I believe that robots will change the world.  Robots are a natural extension of computers, and, just as computers have already done and continue to do, robots and robotic technology will have an enormous impact on society and our way of life.  The goal of my work is to realize that impact as soon as possible, so that we may see the benefits of robotics in our everyday lives.

Researchers are at work worldwide, trying to answer key scientific questions regarding robots.  Advances are made regularly, with each year’s conferences and journals offering myriad new algorithms and approaches. But while researchers share their ideas via scholarly publications, they rarely share their code.

At the same time, hobbyists, engineers, and entrepreneurs are working to bring their creative ideas for robots to fruition.  I consider this group of non-researchers to be tomorrow’s “robot app developers,” analogous to smartphone app developers today.  Coming from a variety of backgrounds, these developers are motivated not by scientific inquiry, but by a passion for robots and a drive to build systems that provide value to users.  But they share a problem with the scientific community: the lack of a common platform.

Robotics is an experimental endeavor, and code, the software that is written to control the robot, is at the core of any research or development effort.  Innovation occurs best when we build on each others’ accomplishments; in robotics, this means accessing and directly reusing each others’ code.  I aim for two complementary goals: for the research community to share code as easily and naturally as they do publications; and for the developer community to build useful and commercially viable applications with a minimum of duplicated engineering effort.  I pursue these goals through open source robotics software.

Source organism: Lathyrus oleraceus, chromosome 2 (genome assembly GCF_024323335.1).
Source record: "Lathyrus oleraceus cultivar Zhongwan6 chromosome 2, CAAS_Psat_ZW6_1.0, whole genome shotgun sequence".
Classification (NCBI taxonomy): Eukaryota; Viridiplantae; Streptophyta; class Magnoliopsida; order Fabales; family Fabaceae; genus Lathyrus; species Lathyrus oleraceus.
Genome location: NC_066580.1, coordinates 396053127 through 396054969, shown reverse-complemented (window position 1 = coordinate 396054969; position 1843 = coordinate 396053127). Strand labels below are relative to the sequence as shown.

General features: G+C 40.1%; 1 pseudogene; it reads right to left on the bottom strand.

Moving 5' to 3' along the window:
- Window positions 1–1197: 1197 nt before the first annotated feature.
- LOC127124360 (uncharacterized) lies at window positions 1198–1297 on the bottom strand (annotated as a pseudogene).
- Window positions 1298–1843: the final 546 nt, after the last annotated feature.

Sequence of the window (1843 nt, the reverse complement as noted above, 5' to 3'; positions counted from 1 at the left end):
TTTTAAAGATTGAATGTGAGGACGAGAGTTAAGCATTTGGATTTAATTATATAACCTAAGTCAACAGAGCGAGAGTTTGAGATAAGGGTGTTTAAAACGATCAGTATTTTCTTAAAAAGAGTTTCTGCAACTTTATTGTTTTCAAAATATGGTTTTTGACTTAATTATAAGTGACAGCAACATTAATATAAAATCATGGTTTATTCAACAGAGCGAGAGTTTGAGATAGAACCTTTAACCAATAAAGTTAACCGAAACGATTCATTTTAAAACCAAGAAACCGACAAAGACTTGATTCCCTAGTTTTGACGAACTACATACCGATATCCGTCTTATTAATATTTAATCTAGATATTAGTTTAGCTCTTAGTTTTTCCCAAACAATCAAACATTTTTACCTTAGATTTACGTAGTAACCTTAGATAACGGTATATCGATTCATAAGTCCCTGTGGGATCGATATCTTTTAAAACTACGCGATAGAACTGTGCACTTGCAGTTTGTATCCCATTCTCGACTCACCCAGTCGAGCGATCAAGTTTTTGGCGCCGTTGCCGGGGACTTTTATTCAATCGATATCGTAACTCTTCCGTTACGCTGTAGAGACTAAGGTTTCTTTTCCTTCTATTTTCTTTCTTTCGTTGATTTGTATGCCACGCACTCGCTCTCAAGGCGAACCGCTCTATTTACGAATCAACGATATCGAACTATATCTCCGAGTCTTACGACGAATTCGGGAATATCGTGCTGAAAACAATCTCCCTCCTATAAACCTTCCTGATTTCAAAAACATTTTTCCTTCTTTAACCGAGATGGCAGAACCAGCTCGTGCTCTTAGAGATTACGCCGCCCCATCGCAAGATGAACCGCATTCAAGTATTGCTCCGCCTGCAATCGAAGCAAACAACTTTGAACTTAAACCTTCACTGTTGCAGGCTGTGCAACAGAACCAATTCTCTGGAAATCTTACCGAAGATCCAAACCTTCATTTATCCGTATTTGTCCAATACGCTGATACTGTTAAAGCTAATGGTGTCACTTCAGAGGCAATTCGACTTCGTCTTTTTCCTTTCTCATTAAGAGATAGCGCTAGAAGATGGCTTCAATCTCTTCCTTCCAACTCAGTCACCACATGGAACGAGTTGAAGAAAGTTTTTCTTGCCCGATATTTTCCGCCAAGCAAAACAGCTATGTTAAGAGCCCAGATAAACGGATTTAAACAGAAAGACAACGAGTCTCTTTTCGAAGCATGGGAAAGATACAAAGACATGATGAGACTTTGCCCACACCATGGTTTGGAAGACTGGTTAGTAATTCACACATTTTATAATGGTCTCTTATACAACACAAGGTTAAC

Early in graduate school, I co-founded the Player Project to develop open source robot interface and control infrastructure.  Our goal was to package low-level software, like device drivers, in a way that others could easily reuse it.  We soon discovered that we could similarly share high-level software, including sophisticated algorithms.  We distributed our code and invited others to contribute.

I am astonished by the result: in ten years, software from the project has been downloaded tens of thousands of times. Our software is actively used in major academic, government, and industrial research labs around the world, as well as in undergraduate and graduate courses.  Given the extensive set of drivers, algorithms, and tools developed by the Player Project, a beginning robotics student or hobbyist has a significant head start, bringing closer the great scientific contribution or product idea that lies in her future.

I am expanding on the success of the Player Project in my current work on the Robot Operating System (ROS) project.  ROS is an open source robot development framework, designed specifically to support the forthcoming generation of robots that have arms and hands, and can manipulate their environment.  In just three years, ROS has eclipsed Player in all usage metrics (downloads, known users, contributed software, etc.), become a de facto standard in the scientific community, is the basis for large government-funded research programs in Europe and the United States (including being required by performers on some DARPA efforts), and is used and supported commercially by several robotics companies.

We are developing ROS to support not only the research community, but also the business community, aiming to create a situation similar to that which preceded the Internet boom: a rich set of tools ready for use in the development of new technology.  I believe that this environment will foster a kind of innovation that we cannot anticipate today.